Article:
The Infamous Bacon Weave

October 30, 2009

Grilled and Smoked Bacon Weave 

Since moving to Chicago many, many years ago, my buddies and I have held a bacon themed party each year that we called Baconfest.  Foolishly we never trademarked that name (or at least grab the domain name) and the Baconfest brand has been commercialized into an annual festival.  

Regardless, we still hold our little party each year, where the main event is a contest for the best bacon themed recipe.  

When thinking about my entry for the 2009 Baconfest, I remembered there was a viral article from the New York Times about something called the Bacon Explosion that involved a lot of bacon, a variety of other meats and was then rolled up in a tight weave.  This definitely sounded like a winner.

This proved to be a great way to grill bacon, smoke bacon and generally make bacon even more awesome.

Bacon Weave


My source in Chicago for all things meat related is Lincoln Quality Meat Market in Lincoln Square.  While talking with John the Butcher about what would make this a winning entry, we landed on using a caseless sausage known as ćevapi or ćevapčići for the filling.  The sausage is this awesome blend ground beef, pork, lamb and garlic that they make fresh in the shop.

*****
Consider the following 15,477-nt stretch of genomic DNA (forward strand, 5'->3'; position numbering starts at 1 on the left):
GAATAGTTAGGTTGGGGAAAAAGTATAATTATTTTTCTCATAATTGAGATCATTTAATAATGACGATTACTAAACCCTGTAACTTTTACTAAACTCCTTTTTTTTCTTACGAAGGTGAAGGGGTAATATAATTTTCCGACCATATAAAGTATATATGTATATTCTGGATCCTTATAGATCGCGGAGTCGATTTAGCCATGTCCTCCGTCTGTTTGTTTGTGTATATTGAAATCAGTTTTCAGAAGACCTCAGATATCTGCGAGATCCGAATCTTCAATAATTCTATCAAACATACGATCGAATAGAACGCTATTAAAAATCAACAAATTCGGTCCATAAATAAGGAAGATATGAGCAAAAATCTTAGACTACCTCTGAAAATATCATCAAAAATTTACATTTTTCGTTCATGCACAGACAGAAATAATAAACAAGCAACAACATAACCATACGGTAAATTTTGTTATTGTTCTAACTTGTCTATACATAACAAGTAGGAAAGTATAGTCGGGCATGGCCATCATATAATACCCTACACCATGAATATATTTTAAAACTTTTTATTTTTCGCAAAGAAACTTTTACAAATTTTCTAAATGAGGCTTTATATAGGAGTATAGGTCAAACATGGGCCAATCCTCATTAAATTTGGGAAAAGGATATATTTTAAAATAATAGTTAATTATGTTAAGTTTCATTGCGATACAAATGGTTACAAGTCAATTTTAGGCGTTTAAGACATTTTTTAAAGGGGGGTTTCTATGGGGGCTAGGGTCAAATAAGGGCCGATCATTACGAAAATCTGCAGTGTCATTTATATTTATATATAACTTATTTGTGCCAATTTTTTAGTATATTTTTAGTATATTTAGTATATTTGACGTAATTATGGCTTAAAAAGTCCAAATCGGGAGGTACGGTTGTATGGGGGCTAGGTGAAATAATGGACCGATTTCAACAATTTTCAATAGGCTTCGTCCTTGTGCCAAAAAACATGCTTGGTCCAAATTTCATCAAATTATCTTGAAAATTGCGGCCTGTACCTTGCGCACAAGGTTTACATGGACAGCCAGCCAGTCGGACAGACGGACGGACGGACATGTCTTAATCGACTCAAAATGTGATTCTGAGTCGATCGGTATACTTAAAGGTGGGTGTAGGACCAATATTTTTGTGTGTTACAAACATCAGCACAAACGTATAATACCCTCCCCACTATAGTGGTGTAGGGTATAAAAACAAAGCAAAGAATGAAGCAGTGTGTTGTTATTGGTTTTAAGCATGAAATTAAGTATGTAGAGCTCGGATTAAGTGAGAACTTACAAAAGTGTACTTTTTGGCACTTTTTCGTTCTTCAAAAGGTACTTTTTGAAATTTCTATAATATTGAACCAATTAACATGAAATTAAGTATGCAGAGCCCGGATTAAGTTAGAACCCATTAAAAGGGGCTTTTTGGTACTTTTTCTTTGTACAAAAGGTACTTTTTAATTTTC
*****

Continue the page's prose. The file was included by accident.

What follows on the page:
Grilled Bacon Weave on the Grill

Making the Bacon Weave a contest winner would require more than just great meat, it would also need lots of smoke, as well as slow cooking due to the size.  

How to make a Bacon Weave

You'll need about 20 thick slices of bacon to form the basic weave pattern.  What I made is actually 14 slices in a 7x7 weave.  It all comes down to the size of your bacon and how big you want the final product to be.


Weaving the bacon

Start by weaving the bacon strips together to form the base.  On top of the bacon I added about 1/2 pound of sliced pork shoulder and about 2 tablespoons of BBQ rib rub.


Seasoning the Bacon Weave

Next comes the secret ingredient.  Spread the ćevapi (or any other ground meat you desire) on top of the pork shoulder.  At this point you are ready to roll it up.  The roll was about 16 inches in length and needed to be tied off about every 2 inches to keep it from falling apart.  I used 9 pieces of butcher's twine, 12 inches in length, and tightly tied up the entire bacon weave.  


To ensure that it sets nicely, I covered the pan and placed it in the refrigerator for 1 hour.

Grilling the Bacon Weave


Gas grills naturally are not great for smoking meat, but it can be done.  Using some heavy duty aluminum foil, I wrapped up 2 big handfuls of wood chips (soaked in water for 30 minutes) into a packet that I placed directly on the heating elements.  Preheat your grill to get these smoking  and level off the temperature to about 200 degrees.  

Carefully place the Bacon Weave on your grill and set it up for indirect cooking.  Wherever you have it, you want to turn off those burners so there isn't any heat cooking it directly.  Cook the weave for about about 3 hours until it registers 165 degrees in the center of the roll.  Right at the end, I cranked the grill up to maximum to crisp off the bacon and give it a nice smokey, glazed look.  

And yes, it won Baconfest that year....








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